Over the summer we moved to another area and decided to cut the cable cord. Even with downgraded internet service we’re still able to stream shows. Downloads sometimes take a little while, but it isn’t the end of the world. I did some research to see if there are any other providers in the area with faster speeds. The only other company that services the area uses radio signals to offer high speed wireless internet. I pictured a giant wireless router on top of a building somewhere, but the idea isn’t all that crazy. Unfortunately they don’t offer anything faster than what I currently have so switching right now doesn’t make sense, but I’m intrigued with the technology.
Google has been installing fiber in cities like Kansas City, Austin, and Atlanta. They continue to expand to new cities, but it is slow to implement due to having to dig trenches to lay the fiber and also fight with incumbent providers over utility poles. Earlier this month, Google applied for an experimental 3.5GHz license in Kansas City through the FCC with plans for similar testing in other cities. This is basically in response of the FCC creating the Citizens Broadband Radio Service (CBRS) earlier this year, making 150MHz available for mobile broadband and other commercial uses. The high band spectrum has the capacity to carry large amounts of data, delivering mobile broadband at high speeds.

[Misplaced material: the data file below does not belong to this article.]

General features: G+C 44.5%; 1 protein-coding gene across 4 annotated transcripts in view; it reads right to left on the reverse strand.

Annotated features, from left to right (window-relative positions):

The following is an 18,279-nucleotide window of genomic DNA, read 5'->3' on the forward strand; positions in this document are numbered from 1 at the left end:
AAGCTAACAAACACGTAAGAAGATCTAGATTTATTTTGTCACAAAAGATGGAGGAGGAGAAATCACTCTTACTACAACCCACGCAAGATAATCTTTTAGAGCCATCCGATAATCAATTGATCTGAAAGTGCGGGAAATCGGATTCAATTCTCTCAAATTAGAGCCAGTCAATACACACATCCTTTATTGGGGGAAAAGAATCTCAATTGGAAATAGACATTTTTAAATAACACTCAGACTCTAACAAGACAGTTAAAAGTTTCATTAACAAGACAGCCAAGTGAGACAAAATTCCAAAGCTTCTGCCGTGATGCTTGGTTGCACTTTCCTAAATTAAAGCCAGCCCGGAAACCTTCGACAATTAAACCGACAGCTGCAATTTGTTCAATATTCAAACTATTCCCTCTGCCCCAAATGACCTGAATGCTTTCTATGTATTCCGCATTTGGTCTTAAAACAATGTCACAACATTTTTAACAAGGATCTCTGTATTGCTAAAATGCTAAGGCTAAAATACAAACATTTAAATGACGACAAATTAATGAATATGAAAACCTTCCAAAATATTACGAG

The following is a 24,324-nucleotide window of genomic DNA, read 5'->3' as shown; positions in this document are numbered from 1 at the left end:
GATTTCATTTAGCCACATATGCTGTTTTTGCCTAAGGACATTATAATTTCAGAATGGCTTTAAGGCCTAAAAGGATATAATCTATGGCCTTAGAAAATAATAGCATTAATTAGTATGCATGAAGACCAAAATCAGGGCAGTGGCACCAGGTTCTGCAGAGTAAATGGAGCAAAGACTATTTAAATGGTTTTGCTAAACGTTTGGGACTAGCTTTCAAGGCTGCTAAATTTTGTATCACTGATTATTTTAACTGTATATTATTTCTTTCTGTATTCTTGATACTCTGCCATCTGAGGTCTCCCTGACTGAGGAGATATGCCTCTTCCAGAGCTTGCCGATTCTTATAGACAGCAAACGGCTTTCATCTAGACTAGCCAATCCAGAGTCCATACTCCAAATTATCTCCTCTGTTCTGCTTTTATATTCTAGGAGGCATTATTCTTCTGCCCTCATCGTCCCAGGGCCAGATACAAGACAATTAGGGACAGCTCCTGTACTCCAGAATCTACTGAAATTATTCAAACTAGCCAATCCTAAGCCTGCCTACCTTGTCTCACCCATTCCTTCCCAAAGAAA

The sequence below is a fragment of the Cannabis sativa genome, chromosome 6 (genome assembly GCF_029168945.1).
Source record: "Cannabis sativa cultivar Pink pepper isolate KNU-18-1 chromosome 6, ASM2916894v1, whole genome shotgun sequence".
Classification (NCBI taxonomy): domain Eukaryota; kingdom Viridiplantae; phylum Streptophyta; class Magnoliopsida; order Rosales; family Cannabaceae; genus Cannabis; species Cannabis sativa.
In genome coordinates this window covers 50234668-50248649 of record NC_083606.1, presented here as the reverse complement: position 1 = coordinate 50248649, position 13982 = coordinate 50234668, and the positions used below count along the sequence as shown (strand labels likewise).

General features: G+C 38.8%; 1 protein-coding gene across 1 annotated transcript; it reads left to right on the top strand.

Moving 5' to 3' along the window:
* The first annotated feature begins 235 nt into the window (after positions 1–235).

AT&T recently announced their own experimental wireless high speed internet system known as Project Airgig. The project uses existing power lines without actually tapping into the power of the lines. Instead, they will mount tiny relay stations on top of the power lines to deliver what they say will be ultra-fast wireless connectivity and can run over license-free spectrum.
Going wireless is cheaper than laying fiber and can overcome last mile issues, but we as consumers don’t really care. We just want to watch Netflix and cat videos without buffering. The sooner AT&T, Google, or any other company makes this happen, the better for everyone.